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Dan Daly: Injured QBs leave league wide open
Question of the Day
As football injuries go, there’s nothing worse than a broken pinkie. I mean, it just sounds so … pink. You can call it your “little finger” if you want, or even your “small finger,” but everyone knows it’s your pinkie. And real men don’t miss games because of injured pinkies. It says so in “The Idiot’s Guide to Real Manliness.”
That is, unless you’re a quarterback and the pinkie happens to be on your throwing hand. Then, you might have to lay out for a while and let your damaged digit heal. What are you gonna do, be a tough guy and have the finger cut off - like 49ers safety Ronnie Lott did back in ‘85?
Besides, it was different for Lott. His job didn’t require him to thread passes between defenders while being chased by overgrown linemen. He merely had to make receivers pay for catching those impudent passes. This can be done just as easily with nine fingers as with 10. Or so it says in “Real Manliness for Dummies.”
Anyway, Tony Romo, the Cowboys‘ pinup quarterback, could miss as many as four games because of a broken pinkie, and, well, it just underlines one of the problems with the owners’ plan to lengthen the season. More games, after all, mean more broken pinkies - more broken body parts of all sorts.
Interestingly, the Barons of Football aren’t likely to add a 17th or 18th game next year, according to commissioner Roger Goodell. They’ve discussed it at this week’s meetings, he says, but don’t seem ready to move on it. Perhaps it’s because of the Broken Pinkie Factor, which has been running particularly high this season.
Romo is just the latest QB to get sidelined. Tom Brady and John Kitna are already done for the year, and Matt Hasselbeck and Carson Palmer reportedly will be inactive again this week. Then there are Aaron Rodgers, Trent Edwards, Vince Young, Brian Griese and Matt Schaub, all of whom have been knocked out of games - and Peyton Manning, who we just learned had two surgeries, not one, on his left knee during the offseason.
Any way you look at it, there has been an unusual amount of upheaval at the quarterback spot for this early in the season. By the end of this weekend, a quarter of the teams - eight of 32 - will have lost their QB for at least one game because of injury. Three others, meanwhile, will have switched QBs voluntarily. And again, this is only Week 7.
You can’t blame an owner for thinking that the league is totally up for grabs this year. Which is why you can’t blame Jerry Jones for acquiring Roy Williams from the Lions at the trading deadline, even though the price was steep (his Nos. 1, 3 and 6 draft picks in ‘09). If the Cowboys can muddle through without Romo for the next month, Williams could well be the guy who gets them back in the Super Bowl.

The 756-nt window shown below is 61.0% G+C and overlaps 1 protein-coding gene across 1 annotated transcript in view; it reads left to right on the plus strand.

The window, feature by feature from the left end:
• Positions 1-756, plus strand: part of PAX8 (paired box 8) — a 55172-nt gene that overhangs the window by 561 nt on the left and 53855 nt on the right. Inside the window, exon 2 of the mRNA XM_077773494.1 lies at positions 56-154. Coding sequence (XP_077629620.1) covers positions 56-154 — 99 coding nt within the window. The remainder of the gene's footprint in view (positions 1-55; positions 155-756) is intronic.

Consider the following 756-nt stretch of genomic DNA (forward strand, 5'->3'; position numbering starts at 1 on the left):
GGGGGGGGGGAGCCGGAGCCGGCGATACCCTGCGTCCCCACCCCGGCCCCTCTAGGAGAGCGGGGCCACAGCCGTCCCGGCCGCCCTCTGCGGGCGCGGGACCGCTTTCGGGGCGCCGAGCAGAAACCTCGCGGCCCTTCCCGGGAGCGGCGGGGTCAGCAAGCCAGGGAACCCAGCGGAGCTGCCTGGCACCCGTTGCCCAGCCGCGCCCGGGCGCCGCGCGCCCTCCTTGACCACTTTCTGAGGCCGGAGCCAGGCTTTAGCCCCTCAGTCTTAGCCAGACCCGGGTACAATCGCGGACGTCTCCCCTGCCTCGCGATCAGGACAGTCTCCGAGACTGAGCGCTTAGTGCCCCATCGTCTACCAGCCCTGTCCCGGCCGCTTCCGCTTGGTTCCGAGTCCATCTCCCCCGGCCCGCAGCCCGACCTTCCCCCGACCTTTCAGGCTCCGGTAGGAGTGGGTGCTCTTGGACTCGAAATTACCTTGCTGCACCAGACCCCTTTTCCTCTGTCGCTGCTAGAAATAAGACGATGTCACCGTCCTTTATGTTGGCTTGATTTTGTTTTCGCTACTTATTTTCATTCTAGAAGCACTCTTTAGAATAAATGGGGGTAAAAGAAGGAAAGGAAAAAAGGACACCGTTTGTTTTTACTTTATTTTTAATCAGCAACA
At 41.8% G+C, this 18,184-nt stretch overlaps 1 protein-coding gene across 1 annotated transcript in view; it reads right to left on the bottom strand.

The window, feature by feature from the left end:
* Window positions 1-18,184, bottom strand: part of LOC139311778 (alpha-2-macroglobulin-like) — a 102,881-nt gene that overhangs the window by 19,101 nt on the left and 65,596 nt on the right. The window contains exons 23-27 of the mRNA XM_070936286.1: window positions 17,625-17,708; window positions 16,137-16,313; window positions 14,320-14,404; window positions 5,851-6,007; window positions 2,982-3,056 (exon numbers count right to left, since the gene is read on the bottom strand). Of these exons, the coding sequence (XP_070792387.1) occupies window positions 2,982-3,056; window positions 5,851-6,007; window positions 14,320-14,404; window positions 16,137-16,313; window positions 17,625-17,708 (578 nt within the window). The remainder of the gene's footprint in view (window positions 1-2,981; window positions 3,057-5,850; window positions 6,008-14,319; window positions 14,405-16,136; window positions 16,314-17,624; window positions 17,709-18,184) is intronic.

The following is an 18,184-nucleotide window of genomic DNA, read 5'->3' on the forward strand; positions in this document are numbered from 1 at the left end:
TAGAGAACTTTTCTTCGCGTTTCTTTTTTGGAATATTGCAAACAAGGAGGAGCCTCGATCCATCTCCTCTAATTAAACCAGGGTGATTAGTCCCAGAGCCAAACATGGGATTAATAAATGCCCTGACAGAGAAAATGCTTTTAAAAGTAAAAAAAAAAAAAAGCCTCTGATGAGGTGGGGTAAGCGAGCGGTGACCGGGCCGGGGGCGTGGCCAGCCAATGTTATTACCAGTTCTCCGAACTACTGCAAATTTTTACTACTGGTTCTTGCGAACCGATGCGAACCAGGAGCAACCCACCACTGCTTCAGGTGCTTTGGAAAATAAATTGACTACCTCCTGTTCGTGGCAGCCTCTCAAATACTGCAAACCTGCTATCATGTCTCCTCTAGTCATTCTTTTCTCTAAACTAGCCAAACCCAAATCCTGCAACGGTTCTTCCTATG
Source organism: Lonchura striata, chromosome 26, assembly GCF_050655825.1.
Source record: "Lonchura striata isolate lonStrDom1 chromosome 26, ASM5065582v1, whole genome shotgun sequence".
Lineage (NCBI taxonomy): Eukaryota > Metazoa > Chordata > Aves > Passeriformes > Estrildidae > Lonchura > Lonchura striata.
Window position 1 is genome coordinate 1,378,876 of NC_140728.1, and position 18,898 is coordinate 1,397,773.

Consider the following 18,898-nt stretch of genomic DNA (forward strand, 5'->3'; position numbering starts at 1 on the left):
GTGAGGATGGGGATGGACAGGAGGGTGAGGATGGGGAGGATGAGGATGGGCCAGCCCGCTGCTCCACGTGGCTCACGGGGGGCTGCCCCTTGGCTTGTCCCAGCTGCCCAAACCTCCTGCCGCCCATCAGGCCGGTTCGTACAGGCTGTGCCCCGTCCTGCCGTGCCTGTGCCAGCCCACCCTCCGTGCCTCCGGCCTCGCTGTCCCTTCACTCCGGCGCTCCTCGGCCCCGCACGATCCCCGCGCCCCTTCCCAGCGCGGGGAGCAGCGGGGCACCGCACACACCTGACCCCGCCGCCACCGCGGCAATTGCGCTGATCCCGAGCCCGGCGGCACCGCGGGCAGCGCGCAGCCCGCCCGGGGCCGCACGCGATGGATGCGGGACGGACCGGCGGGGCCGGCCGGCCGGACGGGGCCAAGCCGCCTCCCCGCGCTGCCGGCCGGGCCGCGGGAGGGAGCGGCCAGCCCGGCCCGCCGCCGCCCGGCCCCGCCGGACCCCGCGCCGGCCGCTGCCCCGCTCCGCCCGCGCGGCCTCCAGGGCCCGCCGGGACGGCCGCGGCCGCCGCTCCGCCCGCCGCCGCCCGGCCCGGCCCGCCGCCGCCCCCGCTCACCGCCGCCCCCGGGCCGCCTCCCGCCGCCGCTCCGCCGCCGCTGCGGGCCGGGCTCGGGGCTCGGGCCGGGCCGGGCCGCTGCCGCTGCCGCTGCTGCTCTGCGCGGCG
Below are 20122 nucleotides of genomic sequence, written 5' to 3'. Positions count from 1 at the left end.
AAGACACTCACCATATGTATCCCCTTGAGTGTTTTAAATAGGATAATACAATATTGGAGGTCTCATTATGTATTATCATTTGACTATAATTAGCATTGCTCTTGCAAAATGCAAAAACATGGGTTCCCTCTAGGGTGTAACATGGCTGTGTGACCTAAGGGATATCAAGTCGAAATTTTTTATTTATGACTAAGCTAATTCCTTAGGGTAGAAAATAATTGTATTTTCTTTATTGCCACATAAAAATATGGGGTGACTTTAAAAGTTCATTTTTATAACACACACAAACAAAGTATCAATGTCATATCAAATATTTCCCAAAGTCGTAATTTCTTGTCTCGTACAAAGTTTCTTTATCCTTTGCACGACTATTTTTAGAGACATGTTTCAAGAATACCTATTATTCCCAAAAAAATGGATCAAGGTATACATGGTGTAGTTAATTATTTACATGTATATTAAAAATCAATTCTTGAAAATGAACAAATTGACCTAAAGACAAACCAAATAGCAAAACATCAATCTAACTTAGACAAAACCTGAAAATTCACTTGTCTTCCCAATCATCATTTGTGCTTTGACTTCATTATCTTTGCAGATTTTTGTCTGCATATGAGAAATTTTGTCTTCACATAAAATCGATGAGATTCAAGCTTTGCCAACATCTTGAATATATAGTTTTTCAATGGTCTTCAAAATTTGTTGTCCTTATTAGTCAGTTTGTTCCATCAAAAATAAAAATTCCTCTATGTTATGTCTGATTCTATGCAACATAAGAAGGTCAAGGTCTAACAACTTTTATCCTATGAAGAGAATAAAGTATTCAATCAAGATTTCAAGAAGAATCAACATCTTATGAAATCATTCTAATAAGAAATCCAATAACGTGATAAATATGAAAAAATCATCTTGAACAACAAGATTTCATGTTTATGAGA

Jones has apparently decided the only way he’s going to win another Lombardi Trophy this season is if his club outscores everybody. And there’s some logic to that. With Adam Jones suspended again and two other starting defensive backs ailing, Dallas is awfully vulnerable to the pass right now. And it wasn’t exactly devastating in that department to begin with.
Some are comparing the deal for Williams to the 2000 deal for Joey Galloway, which didn’t work out so well, but that seems a stretch. For one thing, Galloway was considerably more expensive, costing the Cowboys two No. 1s. For another, he was a bigger risk. He had sat out half the previous season in an ugly contract dispute with the Seahawks, and there was a question about one of his knees. (Or so Norv Turner told me when explaining why the Redskins opted for Michael Westbrook over him.)
Williams is two years younger than Galloway was when he came to Dallas (26 to Joey’s 28). He’s also sturdier. While Galloway was a 5-foot-11, 197-pound speed receiver, one of the fastest in the game, Williams is a 6-foot-4, 210-pounder along the lines of Terrell Owens. Opponents can double-cover one T.O., but how do they double-cover two T.O.s?
That’s not to say Williams, a decade from now, will have as many touchdowns as Owens (134 and counting). But under optimal circumstances - and the Dallas offense fits that description with Romo, Jason Witten, Marion Barber et al - he might come close. Think of Williams and T.O. as the NFC East version of Larry Fitzgerald and Anquan Boldin. (Unless, of course, Malcolm Kelly and Devin Thomas become the NFC East version of the Cardinals duo.)
Returning to Romo, Brett Favre is said to have given him tips on how to cope with a broken finger (Brett having played with a broken thumb a few years ago). So perhaps Tony will be back on the field sooner rather than later - especially if he rubs a few drops of Favre’s Magic Elixir on the affected area. (In fact, he participated briefly in the walkthrough portion of the Cowboys’ practice Wednesday.)
Brett must be a fount of medical information. In addition to the broken thumb, he has worked around a concussion, a sprained knee, a bad back and assorted other ailments during his consecutive games streak, now at 280 (counting the playoffs). But there’s only one indestructible quarterback in the NFL. The others just try to survive week by week. Last week Romo didn’t make it. The week before it was Griese. This week it will probably be somebody else.
About the Author
Dan Daly has been writing about sports for the Washington Times since 1982. He has won numerous national and local awards, appears regularly in NFL Films’ historical features and is the co-author of “The Pro Football Chronicle,” a decade-by-decade history of the game. Follow Dan on Twitter at @dandalyonsports –- or e-mail him at firstname.lastname@example.org.
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